Wednesday, November 29, 2006

Rockin' the Suburbs

Excerpts from my outing with Pop on the day before Thanksgiving, as Daddy's Little Helper.

Dave's Supermarket, 11:30am, Ingredients for apple pie, last minute items

"Someday when you and your brother host Thanksgiving, you'll see how expensive it is to prepare this meal! It costs so much money. And the turkey was only forty-seven cents a pound."

"So let's not do it next year. We can take the money we would have spent, and make a donation to a shelter. Then we can just stay home and have a macaroni dinner." It killed me a little bit to say that. I love Thanksgiving and I love some of the special foods my father prepares on the holidays, like the Italian Wedding Soup and the Sweet Potato Casserole.

My father looked at me like I had just decided to give the turkey a prostate exam right there on the check-out line. "Oh Nancy. Shut up. Why don't you go out in the parking lot and hug a tree?" The woman behind us in line starts to laugh. "Look, even that woman is laughing at you."

"I'm pretty sure she's laughing at you. You know why this line is taking so long? It's because the people are actually stopping to talk to each other. Look! They're exchanging recipe tips!" I swear, it was the day before Thanksgiving, every cash register had a line a mile long and the woman checking out was telling the 75-year old cashier about how you can stick rosemary branches under the chicken skin while you're roasting the cut pieces. "This shit would never fly in New York!"

"No, that is because we are civil to each other here, not like in that horrible cesspool of a city you live in!" Then I wandered away to investigate something called "Pesto Clouds" in the freezer section and when I came back some woman was asking my father a question. He tried to answer her and she took it as an opening to start a whole bemoaning conversation. He said something else to dismiss the question and as he turned away, still with a smile on his face, he said "and no one gives a shit, lady," probably loud enough for her to hear. Nice, Pop. Very civil.

Linens N' Things, 12:30pm, Thanksgiving Table Cloth

After spending more time than was really necessary picking out a table cloth, we took it to the register and my father paid for it. That was all we bought. One table cloth. Out of habit, I said to the check out girl, "We don't need a bag for that."

My father gave me a death look. "We'll take a bag," he said.

As we walked away I said, "Are you happy? You got your bag? Was that too much for you to carry without the plastic bag?"

"I'm not walking out of the store without a plastic bag. People are going to think I stole this tablecloth."

"No one is going to think that! You have the receipt right in your hand."

"Shut up Nancy! he pretends to be me Hmm, should I hug this tree, or that tree over there?" he says, pointing at the two anemic looking trees in the parking lot.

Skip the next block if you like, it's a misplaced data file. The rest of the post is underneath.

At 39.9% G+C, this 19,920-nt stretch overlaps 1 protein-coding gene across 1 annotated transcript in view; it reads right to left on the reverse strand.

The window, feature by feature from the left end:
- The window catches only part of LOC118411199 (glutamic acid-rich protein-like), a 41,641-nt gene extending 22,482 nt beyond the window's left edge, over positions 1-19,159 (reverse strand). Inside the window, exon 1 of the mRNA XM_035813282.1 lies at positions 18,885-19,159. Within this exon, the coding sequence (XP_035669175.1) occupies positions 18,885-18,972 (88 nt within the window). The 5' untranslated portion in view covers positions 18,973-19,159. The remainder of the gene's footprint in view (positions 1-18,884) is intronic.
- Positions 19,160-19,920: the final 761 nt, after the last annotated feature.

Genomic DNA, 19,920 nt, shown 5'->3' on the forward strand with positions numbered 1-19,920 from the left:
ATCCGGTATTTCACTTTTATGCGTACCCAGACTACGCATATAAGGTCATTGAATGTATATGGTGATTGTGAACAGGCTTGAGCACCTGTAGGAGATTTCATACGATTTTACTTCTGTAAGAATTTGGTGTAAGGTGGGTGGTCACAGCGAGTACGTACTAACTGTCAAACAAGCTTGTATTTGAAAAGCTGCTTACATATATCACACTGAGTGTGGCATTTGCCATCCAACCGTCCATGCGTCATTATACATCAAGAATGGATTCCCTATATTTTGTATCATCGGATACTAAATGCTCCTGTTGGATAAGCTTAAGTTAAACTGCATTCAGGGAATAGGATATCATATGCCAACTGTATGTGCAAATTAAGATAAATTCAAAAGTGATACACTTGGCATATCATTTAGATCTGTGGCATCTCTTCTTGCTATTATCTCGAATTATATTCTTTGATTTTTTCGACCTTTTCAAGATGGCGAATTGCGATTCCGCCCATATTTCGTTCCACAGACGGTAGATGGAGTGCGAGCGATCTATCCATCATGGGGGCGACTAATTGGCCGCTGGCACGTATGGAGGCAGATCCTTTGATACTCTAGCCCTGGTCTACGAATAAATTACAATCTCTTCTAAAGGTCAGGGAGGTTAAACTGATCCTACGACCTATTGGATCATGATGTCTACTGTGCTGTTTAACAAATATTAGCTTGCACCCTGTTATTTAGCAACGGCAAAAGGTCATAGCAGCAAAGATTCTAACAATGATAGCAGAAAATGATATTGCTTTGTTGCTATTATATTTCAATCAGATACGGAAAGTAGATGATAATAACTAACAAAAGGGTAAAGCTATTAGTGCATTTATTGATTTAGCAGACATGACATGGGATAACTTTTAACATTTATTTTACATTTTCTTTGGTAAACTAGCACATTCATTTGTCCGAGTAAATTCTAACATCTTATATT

"What is wrong with you? What do you do with all these plastic bags? I'm not even that green, but even I can see how wasteful it is."

My father takes out his cell phone and pretends to dial, "Hello Al Gore, it's Nancy. Are we hugging trees today? Is today tree hugging or saving the ozone layer? I need to know."

"And you drove here! All you have to do is carry the tablecloth from the store to the car, and then from the car to your front door. It's not like you have to schlep whatever you buy allover the city like I do. Why don't you just bring a tote bag from home?"

My father gives me super megadeath eyes. Eyes that say, I am not going to carry a totebag like some homosexual. "Where's my car?"

"Over there!" I start walking towards it.

"That's not my car!"

CVS 1:30pm, Two boxes of chocolates

We bought a box of Russell Stovers candy and a box of After Eight dinner mints for the table before the pies. "Let me buy the chocolates," I said at the counter.

"No," said Pop. He paid for the items and the woman put them in a bag.

"Excuse me," I said to the woman behind the counter. "Could we have an extra plastic bag?" I didn't even look at my father because I didn't want to see his death look.

"Sure," said the woman cheerfully. She did not think it was strange I needed two plastic bags for two small items. If I had asked for three bags, she would have handed them over without batting an eye. "Extra bags for everyone!" I yelled to Pop as we walked away.

"Shut up, Nancy. They are going to find your beaten and bloody body in the parking lot. Do you realize that we have to survive in the same house until Saturday?"

"But you love plastic bags!"

This is why Pop considers it a blessing a curse when I come home for a visit. Isn't that right, Pop? He's probably reading this blog right now. He asked me to bookmark this site for him on his computer when I was home. And then Little Brother taught him how to use YouTube. But that's a whole other story.


Dizzie Diva said...

Can we have a Pop Hug-A-Thon? He sounds great =D

LaHipster said...

Pop yelled at you for me calling him Pop, didn't he? Also, I really like how your father didn't have a clue who I was when he picked up your phone. Nice, nance. Closet me!!!

I really liked this post.

Cupcake said...

No, no. Pop loves it when you call him Pop. He just doesn't know it yet. But I think your call was the tip off that he's a big Internet star...

Also my father has never really taken an interest in, nor taken the time to learn my friends names. But when he does, you'll be at the top of the list, Lexus.